In the controversy surrounding Judge Seamus Woulfe and the Oireachtas Golf Society dinner, there are two aspects of his conduct that have come under scrutiny.
First, as with other attendees, his failure to adhere to public health advice has been criticised. But secondly, and unique to Judge Woulfe, it has been asked if it was appropriate for him, as a judge, to attend this event at all.
This second matter — the appropriateness of judicial attendance at such an event — opens up a question that we in Ireland have yet to fully explore: how wide should the gap be between politicians and the judiciary?
The instructions for the inquiry to be carried out by former Chief Justice Susan Denham seem to invite her to comment on this question as well.
The judiciary are generally independent of government and the legislature. They must often rule against the State in ways that might be costly, embarrassing, or difficult for politicians. Particularly in the constitutional sphere, the judgments of the courts have major political implications, and we do not want judges to be influenced by political opinion when they decide these cases.
Judges need to be insulated from political pressure and that is one reason why we make it very hard to remove them from office. It is also why there is a convention in our politics that politicians avoid comment on the judiciary and judicial decisions.
The current controversy has underlined the need for more specific guidelines on the grey areas around socialising and a judge’s private life. Many codes of conduct in other jurisdictions have specific provisions stating a judge should not engage in social activities involving politics, or any conduct which might raise a suspicion of political bias.
The English code of judicial conduct notes that “judges have to accept that the nature of their office exposes them to considerable scrutiny and puts constraints on their behaviour which other people may not experience.” They should, the code says: “avoid any appearance of political ties —
eg by attending political gatherings, political fundraising events, contribution to political parties or speaking within political forums”.
The Scottish code of conduct says that: “If, at the time of appointment, a judge is a member of any political party or organisation, such a tie should then be severed.” The Canadian code suggests avoiding, amongst other things, “attendance at political gatherings” and speaks of the “delicate balance” between the demands of their office and their private life.
Unlike most other jurisdictions, Ireland has never had a formal set of guidelines on judicial conduct. However, all Irish judges are aware of the conventions and unwritten understanding that they must, at all times, behave in a way which upholds the integrity of the office.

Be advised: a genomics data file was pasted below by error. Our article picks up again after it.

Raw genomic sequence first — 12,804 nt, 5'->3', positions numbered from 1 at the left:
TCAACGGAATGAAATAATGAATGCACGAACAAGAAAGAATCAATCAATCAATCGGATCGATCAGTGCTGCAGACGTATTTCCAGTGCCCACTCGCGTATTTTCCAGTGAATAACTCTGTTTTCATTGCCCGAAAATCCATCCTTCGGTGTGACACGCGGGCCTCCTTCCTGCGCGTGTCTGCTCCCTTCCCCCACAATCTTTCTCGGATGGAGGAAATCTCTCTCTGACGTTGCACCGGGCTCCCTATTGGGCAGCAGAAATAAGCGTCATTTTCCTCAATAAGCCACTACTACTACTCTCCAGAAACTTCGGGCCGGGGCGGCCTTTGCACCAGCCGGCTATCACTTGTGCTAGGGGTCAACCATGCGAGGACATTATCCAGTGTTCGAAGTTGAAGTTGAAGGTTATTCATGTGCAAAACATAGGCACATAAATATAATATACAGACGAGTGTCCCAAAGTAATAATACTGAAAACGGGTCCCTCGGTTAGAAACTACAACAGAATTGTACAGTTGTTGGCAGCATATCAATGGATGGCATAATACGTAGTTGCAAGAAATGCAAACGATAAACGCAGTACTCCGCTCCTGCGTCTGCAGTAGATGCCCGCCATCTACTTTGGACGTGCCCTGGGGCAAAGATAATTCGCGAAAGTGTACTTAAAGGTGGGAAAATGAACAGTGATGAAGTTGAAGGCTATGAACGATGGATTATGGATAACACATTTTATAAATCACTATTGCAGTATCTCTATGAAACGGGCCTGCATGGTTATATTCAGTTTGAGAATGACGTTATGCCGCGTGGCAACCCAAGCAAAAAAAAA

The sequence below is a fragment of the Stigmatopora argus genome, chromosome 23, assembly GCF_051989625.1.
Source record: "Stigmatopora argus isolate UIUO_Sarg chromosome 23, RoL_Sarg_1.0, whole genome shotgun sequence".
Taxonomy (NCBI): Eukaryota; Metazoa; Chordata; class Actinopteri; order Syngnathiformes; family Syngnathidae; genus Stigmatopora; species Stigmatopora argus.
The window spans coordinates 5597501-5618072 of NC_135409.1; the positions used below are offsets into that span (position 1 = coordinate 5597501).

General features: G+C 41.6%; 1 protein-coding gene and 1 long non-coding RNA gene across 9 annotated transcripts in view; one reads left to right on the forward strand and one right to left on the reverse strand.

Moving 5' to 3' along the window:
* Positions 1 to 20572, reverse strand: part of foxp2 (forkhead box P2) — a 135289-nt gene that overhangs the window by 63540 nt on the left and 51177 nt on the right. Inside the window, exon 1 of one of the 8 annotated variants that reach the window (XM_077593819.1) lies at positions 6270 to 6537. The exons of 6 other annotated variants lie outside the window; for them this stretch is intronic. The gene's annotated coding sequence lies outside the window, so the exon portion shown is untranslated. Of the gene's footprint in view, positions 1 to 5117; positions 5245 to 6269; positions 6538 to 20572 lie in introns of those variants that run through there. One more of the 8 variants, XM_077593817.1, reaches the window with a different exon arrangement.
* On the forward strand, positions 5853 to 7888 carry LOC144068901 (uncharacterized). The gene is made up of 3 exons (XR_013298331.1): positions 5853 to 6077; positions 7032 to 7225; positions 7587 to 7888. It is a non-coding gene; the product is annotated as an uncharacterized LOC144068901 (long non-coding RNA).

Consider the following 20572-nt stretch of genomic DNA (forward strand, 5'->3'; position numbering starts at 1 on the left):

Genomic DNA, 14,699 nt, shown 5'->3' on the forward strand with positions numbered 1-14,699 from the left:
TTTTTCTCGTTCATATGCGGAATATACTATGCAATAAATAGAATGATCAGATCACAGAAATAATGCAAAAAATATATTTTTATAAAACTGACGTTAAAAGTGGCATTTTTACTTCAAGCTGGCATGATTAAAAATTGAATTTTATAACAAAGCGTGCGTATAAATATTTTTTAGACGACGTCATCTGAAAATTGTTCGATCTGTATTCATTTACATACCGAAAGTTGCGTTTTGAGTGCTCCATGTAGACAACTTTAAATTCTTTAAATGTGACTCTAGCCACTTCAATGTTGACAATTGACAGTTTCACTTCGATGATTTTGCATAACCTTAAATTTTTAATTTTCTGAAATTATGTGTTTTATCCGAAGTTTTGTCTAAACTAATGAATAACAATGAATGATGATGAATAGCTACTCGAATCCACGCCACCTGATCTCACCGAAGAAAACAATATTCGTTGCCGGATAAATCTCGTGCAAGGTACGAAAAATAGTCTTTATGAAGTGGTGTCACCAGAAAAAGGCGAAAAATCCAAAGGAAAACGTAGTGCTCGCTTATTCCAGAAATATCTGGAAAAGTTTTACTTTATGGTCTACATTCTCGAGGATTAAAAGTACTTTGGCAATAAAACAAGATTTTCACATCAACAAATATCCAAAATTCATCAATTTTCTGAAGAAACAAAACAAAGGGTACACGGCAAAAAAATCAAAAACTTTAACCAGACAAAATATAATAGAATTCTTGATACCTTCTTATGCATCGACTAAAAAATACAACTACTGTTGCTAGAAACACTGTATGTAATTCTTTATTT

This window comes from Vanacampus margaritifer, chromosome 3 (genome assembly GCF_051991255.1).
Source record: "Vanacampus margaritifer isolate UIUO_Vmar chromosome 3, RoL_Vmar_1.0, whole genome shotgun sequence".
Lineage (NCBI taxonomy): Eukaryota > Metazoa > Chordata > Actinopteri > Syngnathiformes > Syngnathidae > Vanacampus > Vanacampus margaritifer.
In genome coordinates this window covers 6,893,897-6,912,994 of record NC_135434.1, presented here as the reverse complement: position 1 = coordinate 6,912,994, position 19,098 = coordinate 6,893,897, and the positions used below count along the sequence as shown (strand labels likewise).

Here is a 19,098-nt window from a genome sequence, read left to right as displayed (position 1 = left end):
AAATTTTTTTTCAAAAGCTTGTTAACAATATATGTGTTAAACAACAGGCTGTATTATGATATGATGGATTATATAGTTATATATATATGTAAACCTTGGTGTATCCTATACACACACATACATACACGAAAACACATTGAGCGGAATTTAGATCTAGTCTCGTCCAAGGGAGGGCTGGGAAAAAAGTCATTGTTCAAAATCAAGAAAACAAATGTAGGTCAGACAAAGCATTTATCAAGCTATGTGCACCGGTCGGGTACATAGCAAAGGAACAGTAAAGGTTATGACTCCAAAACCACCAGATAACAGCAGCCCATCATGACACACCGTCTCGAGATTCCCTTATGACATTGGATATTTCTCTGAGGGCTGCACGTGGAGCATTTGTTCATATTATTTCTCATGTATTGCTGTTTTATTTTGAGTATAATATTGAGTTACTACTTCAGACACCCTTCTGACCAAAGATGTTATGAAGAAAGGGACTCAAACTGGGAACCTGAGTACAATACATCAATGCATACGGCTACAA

The 2019 Judicial Council Act, under which new guidelines will be drawn up, states that the new Judicial Council must “uphold and exemplify judicial independence, impartiality, integrity, propriety (including the appearance of propriety).” This recent incident, and Judge Denham’s conclusion around it, will likely inform these guidelines, and we can hope that in future we might have clearer standards around such conduct. This should benefit both judges, who will have clarity around what is and is not expected of them, and the general public who will be reassured that there is a set of standards that judges are required to follow.
The attorney general is the government’s legal advisor. The AG is nominally independent of Government, but is hugely politically influential. He or she sits at Cabinet, and their advice often leads to legislative or policy initiatives being altered or dropped. Any legal or policy initiative coming out of Government has been subject to AG’s advice, so the AG forms and expresses views on many legal topical questions while in office. The AG also, naturally, works very closely with politicians.
This invites the question: is it appropriate for the attorney general, having worked so close to government, to immediately become a member of the judiciary? This used to be very common, with a tradition that an outgoing AG was given first refusal on an open judicial vacancy. This stopped in 1995, after the then AG was appointed to the position of president of the High Court in controversial circumstances and was forced to resign after two days. Appointment of an outgoing AG has been rarer since then. The last two AGs, however, have been appointed to the Superior Courts, and the appointment of Woulfe’s predecessor was controversial due to the fact that it had not gone through usual the Judicial Appointments Advisory Board process.
On one level, an outgoing AG will almost always be an exceptionally qualified candidate for judicial office, with vast legal experience. But they will also, by virtue of their role, have deep political connections, and have expressed firm views on the legality and constitutionality of measures that will often find their way before the courts.
Along with guidelines for conduct, we should consider creating a rule that a person should not be appointed to the Superiour Courts until some time has elapsed after their service as attorney general. This would help, perhaps, distance the political from the judicial.